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Temecula moves ahead to annex quarry site


Last updated 3/15/2007 at Noon

On Tuesday, March 6, the Temecula City Council began the process of attempting to pull the land out from underneath the controversial Liberty Quarry. The council resolved to apply for the annexation of 4,600 acres of land on Temecula’s southwest border. Granite Construction Company applied with Riverside County to use part of that land as a mine.

Temecula will tentatively use the land for ecological research in partnership with San Diego State University (SDSU). SDSU has a research station in the adjacent (Fallbrook) Santa Margarita Ecological Reserve.

The usually vacant council chamber was filled with members from the anti-quarry group SOS-Hills. They have argued that the quarry would add truck traffic, disrupt the protected mountain lion habitat and cause pollution.

“SOS-Hills fully supports your efforts to annex this land,” group representative Cliff Hewlett said to the council.

Allen Haynie of Latham & Watkins, a law firm representing Granite Construction, voiced his displeasure with the council’s decision.

“The council is using the annexation to stop their project, which violates city policies,” he said. “A position for this project has been staked out by this council.”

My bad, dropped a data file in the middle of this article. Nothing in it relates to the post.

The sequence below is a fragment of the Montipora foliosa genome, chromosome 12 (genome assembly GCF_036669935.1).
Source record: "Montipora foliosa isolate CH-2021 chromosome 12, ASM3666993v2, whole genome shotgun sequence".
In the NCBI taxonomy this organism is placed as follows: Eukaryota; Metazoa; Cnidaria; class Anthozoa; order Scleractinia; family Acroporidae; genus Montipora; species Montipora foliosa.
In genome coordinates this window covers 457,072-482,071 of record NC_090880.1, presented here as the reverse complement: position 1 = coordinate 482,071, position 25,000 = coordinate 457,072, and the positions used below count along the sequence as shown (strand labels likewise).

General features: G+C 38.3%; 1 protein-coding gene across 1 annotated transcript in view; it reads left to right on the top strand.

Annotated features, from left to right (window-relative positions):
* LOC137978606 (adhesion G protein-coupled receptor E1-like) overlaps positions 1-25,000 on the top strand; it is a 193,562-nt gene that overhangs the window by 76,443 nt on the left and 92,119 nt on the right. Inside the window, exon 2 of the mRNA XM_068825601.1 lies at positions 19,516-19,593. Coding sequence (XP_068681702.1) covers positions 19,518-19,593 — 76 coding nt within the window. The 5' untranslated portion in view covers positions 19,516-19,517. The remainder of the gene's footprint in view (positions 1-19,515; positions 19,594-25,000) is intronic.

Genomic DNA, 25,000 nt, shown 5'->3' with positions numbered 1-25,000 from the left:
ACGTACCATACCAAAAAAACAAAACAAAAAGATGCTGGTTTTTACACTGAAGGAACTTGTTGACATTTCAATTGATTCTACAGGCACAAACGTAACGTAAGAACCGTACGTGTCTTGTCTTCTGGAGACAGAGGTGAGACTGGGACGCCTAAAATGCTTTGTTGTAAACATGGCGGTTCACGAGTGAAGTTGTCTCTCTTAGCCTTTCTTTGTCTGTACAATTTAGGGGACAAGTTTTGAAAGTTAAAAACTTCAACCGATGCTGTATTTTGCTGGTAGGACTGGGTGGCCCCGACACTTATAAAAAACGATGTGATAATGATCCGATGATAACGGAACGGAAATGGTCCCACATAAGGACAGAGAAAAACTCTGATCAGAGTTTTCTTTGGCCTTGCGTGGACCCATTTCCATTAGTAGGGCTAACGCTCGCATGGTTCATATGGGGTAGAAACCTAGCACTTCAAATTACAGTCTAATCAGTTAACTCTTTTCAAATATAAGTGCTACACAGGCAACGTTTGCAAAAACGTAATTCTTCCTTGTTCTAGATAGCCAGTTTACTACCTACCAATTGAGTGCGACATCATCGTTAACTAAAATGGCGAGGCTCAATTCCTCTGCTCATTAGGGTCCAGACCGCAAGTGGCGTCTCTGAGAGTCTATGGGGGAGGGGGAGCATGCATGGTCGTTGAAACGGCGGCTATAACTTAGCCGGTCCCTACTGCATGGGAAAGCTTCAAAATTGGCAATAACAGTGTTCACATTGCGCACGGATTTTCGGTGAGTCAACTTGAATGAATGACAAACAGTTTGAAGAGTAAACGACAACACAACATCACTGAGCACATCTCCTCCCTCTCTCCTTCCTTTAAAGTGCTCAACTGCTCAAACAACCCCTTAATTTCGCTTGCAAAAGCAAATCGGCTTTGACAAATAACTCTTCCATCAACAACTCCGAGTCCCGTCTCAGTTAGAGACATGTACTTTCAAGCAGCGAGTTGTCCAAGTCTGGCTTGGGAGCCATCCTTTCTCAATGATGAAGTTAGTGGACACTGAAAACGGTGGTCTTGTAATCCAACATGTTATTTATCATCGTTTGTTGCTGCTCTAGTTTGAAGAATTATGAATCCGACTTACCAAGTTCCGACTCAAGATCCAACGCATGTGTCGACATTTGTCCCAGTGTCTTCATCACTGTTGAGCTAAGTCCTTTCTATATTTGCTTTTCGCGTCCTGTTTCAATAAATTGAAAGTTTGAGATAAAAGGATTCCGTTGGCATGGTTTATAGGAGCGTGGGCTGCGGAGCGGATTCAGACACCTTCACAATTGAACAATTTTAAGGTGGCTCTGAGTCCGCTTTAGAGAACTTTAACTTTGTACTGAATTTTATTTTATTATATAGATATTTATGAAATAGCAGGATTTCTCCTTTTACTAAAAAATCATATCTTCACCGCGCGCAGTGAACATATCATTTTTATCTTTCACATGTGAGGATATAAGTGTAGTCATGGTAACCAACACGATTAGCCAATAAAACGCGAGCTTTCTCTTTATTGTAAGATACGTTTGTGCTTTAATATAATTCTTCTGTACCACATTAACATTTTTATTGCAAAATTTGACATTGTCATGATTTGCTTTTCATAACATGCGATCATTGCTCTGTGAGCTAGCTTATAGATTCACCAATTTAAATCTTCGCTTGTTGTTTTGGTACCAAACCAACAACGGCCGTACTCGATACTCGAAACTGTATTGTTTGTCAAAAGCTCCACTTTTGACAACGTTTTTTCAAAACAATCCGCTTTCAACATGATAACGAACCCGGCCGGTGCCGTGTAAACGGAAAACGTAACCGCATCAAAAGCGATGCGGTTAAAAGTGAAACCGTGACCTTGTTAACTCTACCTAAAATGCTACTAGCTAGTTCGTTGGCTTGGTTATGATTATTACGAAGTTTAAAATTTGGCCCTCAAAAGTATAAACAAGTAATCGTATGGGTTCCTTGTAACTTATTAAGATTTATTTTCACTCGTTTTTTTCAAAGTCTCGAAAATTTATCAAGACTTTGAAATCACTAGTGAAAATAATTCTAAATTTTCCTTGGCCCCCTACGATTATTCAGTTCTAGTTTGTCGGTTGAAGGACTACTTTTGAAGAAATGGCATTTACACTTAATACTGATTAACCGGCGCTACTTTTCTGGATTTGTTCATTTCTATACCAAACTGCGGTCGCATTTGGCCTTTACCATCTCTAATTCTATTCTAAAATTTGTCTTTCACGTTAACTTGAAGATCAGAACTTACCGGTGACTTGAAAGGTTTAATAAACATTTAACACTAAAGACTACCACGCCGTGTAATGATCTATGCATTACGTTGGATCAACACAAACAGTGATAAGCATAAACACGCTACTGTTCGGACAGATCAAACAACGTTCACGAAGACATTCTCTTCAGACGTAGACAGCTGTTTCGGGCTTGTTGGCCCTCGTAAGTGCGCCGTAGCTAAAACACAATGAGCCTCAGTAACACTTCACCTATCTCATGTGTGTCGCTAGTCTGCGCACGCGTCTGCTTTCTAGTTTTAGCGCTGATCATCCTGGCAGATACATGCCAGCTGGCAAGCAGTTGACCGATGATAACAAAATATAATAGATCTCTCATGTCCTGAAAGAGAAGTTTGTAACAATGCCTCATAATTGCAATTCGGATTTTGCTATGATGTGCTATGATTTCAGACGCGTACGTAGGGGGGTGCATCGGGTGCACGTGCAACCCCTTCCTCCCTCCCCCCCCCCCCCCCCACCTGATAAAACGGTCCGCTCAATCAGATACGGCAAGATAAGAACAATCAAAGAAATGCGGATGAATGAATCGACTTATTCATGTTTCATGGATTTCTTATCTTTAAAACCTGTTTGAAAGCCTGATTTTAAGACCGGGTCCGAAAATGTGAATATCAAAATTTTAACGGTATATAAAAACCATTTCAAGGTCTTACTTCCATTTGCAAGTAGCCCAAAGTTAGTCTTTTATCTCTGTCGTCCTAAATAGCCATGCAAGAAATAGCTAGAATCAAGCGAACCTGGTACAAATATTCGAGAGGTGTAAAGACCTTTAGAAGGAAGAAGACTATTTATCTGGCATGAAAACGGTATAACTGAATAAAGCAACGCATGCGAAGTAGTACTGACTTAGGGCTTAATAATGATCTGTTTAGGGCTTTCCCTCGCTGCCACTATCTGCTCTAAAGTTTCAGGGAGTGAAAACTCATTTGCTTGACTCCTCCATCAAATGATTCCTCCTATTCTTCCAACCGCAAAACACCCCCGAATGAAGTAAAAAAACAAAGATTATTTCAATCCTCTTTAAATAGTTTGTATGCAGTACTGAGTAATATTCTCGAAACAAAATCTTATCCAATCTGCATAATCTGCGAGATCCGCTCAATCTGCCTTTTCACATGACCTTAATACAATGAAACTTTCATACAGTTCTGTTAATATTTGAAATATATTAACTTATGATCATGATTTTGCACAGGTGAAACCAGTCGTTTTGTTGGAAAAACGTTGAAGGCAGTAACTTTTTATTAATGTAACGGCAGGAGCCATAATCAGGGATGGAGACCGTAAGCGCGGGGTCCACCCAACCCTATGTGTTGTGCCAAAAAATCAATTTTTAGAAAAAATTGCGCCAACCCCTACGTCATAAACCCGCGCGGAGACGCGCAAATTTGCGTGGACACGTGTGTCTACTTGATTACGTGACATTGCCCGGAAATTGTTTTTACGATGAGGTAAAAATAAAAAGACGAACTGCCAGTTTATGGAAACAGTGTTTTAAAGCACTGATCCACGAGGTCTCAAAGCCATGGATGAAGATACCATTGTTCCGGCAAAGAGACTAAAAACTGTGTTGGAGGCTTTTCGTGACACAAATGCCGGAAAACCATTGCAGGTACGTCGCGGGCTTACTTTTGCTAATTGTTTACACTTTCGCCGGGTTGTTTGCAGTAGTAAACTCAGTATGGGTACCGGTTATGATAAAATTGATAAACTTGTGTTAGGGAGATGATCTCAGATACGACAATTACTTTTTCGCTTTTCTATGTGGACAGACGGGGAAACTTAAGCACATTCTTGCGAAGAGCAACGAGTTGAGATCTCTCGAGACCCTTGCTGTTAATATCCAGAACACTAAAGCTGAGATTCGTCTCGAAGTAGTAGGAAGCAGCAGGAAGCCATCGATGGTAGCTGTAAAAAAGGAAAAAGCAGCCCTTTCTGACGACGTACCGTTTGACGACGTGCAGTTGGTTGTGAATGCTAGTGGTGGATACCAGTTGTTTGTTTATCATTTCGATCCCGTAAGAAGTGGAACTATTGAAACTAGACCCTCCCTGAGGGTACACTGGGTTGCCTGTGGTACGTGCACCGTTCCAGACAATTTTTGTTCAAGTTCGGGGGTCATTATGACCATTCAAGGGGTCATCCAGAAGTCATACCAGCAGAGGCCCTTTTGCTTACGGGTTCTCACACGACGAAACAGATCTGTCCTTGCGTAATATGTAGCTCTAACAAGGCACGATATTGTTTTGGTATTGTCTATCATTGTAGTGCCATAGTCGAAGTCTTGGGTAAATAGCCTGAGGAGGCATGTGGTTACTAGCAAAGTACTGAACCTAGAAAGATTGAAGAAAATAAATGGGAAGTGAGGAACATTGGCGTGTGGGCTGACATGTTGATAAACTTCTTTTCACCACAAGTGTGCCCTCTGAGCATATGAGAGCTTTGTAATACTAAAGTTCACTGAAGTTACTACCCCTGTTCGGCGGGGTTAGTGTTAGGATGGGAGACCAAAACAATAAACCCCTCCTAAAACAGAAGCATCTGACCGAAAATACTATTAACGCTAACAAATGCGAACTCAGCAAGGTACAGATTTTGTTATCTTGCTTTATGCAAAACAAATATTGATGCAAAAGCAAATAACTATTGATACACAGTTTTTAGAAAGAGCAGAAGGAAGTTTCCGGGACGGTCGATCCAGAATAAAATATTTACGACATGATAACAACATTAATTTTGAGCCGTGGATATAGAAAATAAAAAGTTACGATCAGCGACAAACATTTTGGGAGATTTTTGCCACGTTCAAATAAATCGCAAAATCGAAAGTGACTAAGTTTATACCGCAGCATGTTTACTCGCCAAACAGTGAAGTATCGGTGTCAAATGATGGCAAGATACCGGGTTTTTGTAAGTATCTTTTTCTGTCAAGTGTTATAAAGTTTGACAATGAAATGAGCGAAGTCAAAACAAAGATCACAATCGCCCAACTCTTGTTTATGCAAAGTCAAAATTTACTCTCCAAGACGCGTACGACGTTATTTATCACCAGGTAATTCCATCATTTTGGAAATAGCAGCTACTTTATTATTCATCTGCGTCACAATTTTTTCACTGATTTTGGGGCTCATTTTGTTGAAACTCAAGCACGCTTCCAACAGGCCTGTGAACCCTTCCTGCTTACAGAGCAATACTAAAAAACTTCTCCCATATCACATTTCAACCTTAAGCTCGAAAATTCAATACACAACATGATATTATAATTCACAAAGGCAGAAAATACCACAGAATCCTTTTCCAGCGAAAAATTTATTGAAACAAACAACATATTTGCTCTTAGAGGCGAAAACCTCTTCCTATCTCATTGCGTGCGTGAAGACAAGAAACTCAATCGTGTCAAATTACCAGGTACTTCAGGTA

Gary Johnson, the Aggregate Resource Development Manager of Granite Construction, wrote a letter complaining to the council. “The city should be clear in its intentions,” the letter read, “not try to ‘hide the ball’ in an inappropriate use of the annexation process.”

City staff reported the results of the feasibility study they commissioned in January. It will cost the city $17,000 in fees, plus the fire department’s cost to protect the area, said the study.

“The long-term impact on the city is minimal,” said City Staff member Steve Brown.

The final decision about the annexation will be made by the Local Agency Formation Commission (LAFCO). Granite Construction feels that LAFCO will deny the city the permission they need to annex. In a letter to the council, Granite Construction cites ten LAFCO policies the annexation violates.

Granite also argued that the city needs to show that this annexation was intended in their general plan. Mayor Pro-Tem Mike Naggar believes the general plan does demonstrate this.

“[The city council] has been very vocal about our desire to acquire open space,” he said. The city has been working on acquiring an additional 1,800 acres of land to make a preserve in eastern Temecula.

According to Councilmember Ron Roberts, the council’s only interest is protecting the health of Temecula citizens.

Councilmember Maryann Edwards is bothered that Temecula will be the most affected by the quarry, but has no control over its regulation.

“We need to have a say in what happens,” she said.

Mayor Chuck Washington believes that the money Riverside County will make from the quarry’s taxes is too little. It was said that Temecula will make no money from the quarry directly.

“The City of Temecula should be the ones to reap the financial benefit,” he said.

This decision has no effect on Granite Construction’s course of action, said Haynie. They hope LAFCO denies the request to annex.


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